At the same time that the Justice Department is conducting the "voluntary interviews," last week Attorney General Ashcroft announced a "Responsible Cooperators Program," asserting that the government would help non-citizens with their visas in exchange for providing information the government determines to be useful to its investigation. But this latest move is more suggestive of a sting operation than a serious, good-faith effort to collect important information in the ongoing terrorism investigation. The Attorney General's vague promises are completely inconsistent with the specific threat of arrest and detention for any minor visa violation expressly set forth in the existing INS memo governing this investigation. The Attorney General's vague promises are also completely inconsistent with the DOJ's actual actions since September 11, of arresting and detaining hundreds of people on minor immigration violations.

The Attorney General's public statements suggest that those immigrants who come forward will not be arrested. However, the Attorney General's memorandum governing the conduct of the questioning specifically instructs the law enforcement officials who are doing the questioning to contact the nearest INS official if they have suspicions about someone's immigration status, and the memorandum also expressly contemplates the detention of individuals who are suspected of immigration violations. The memorandum states: "[I]f you suspect that a particular individual may be in violation of the federal immigration laws, you should call the INS representative on your Anti-Terrorism Task Force or the INS officials at the closest Law Enforcement Support Center. Those officials will advise you whether the individual is in violation of the immigration laws and whether he should be detained."

The guidelines, if followed, are bound to produce resentment against law enforcement rather than cooperation, just as racial profiling has done in the past. This undermines the hard work done by many local law enforcement agencies to establish positive and cooperative relationships with targeted communities, including Muslim and Arab communities. This resentment is already surfacing. The American-Arab Anti-Discrimination Committee (ADC) issued a statement on November 28 objecting to the Responsible Cooperators Program. A portion of their statement reads:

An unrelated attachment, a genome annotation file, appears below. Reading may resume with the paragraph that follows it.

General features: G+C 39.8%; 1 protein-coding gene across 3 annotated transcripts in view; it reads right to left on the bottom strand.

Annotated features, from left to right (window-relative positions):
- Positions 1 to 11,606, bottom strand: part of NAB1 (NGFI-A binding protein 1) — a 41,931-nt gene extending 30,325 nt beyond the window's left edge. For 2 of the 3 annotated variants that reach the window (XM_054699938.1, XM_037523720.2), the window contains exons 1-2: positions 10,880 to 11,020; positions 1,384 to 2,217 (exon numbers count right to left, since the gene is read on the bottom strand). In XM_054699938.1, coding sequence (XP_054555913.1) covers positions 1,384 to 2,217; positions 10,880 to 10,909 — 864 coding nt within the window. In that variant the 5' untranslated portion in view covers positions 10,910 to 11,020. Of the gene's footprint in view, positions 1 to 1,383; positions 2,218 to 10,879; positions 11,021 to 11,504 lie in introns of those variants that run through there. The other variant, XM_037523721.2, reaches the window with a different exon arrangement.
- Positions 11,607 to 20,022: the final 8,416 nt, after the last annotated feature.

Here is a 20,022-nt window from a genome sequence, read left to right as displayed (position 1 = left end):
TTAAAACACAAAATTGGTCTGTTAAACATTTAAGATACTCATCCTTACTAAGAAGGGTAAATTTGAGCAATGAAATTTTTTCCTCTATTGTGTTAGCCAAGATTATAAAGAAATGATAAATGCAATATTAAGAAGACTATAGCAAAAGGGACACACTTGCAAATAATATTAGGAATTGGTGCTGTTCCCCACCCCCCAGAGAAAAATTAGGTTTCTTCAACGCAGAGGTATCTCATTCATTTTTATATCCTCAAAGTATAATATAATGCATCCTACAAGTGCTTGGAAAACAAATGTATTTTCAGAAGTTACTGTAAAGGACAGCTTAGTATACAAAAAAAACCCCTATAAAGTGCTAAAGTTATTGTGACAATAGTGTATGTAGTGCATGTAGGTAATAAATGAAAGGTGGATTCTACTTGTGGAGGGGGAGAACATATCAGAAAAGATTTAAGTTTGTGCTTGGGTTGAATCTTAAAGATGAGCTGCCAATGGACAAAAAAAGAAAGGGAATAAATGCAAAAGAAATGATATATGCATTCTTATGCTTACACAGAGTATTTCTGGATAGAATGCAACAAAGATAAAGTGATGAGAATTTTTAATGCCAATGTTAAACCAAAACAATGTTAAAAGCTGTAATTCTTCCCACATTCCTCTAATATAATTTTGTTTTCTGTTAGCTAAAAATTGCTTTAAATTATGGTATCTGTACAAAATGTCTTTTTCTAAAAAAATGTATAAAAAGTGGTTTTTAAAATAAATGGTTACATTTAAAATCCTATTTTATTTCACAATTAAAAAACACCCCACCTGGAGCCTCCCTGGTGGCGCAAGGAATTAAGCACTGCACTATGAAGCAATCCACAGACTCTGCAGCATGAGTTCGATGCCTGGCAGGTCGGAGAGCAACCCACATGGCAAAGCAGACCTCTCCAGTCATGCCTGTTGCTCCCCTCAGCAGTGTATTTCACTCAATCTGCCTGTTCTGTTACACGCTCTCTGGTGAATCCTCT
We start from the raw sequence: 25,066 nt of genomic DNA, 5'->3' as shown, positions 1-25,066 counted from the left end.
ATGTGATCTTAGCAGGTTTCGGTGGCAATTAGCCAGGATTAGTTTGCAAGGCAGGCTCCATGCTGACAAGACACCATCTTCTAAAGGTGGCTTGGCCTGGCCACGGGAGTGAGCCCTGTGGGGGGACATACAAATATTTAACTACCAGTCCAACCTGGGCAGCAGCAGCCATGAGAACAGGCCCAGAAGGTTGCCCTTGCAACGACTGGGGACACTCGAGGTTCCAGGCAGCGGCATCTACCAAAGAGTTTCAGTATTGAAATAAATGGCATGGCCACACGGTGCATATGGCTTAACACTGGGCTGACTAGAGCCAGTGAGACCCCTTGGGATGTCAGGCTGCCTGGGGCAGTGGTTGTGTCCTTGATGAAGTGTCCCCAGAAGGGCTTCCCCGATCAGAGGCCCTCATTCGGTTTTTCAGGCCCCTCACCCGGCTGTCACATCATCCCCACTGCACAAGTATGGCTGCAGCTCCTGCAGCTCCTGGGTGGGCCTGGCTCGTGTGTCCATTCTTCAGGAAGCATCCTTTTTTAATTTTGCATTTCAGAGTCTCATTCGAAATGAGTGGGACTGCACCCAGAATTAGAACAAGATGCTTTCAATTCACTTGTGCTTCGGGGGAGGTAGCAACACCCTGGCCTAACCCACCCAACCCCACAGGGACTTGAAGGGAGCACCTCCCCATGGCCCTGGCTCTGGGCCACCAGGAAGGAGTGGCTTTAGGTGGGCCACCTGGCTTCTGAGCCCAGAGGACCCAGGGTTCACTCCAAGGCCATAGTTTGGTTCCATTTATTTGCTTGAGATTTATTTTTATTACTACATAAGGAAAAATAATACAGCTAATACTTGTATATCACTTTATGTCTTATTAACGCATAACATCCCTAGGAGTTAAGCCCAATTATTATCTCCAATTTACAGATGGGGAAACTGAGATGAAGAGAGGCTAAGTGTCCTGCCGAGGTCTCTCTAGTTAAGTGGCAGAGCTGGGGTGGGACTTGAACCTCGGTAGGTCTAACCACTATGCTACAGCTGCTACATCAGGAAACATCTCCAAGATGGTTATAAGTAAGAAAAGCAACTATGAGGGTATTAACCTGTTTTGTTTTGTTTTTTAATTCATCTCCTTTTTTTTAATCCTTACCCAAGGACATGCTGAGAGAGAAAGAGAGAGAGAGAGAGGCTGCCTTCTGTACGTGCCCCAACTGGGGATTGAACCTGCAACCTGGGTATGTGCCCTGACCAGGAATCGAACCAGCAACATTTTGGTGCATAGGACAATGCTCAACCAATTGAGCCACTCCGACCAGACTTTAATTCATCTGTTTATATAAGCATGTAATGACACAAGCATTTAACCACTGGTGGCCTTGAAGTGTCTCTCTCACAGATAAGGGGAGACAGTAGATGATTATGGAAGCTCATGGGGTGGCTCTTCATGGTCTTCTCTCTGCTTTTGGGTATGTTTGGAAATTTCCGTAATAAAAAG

ADC believes that this approach will be ineffective and ripe for abuse. First and foremost, programs that offer an easy pathway to citizenship are inherently prone to fraud and abuse for personal gain. Second, had Mr. Ashcroft consulted with anyone familiar with the Arabic language, he would have known that the word "cooperator" has an extremely negative connotation that may deter many from participating in a program such as this. The use of this term is apt to solicit the same Arab reaction as that generated by the unfortunate use of the term "crusade" by President Bush after the September 11 attacks.

The statement ends with a quote by ADC Vice President Khalil E. Jahshan predicting that the program will be unsuccessful because the trust has eroded between the government and the Arab community. "The trust between the U.S. government, including law enforcement agencies, and the Arab community has been eroded over the past few weeks by denial of due process, by revoking of attorney client privileges, by arbitrary and extended detention, and by casting the investigative net so broadly as to implicate thousands of innocent people."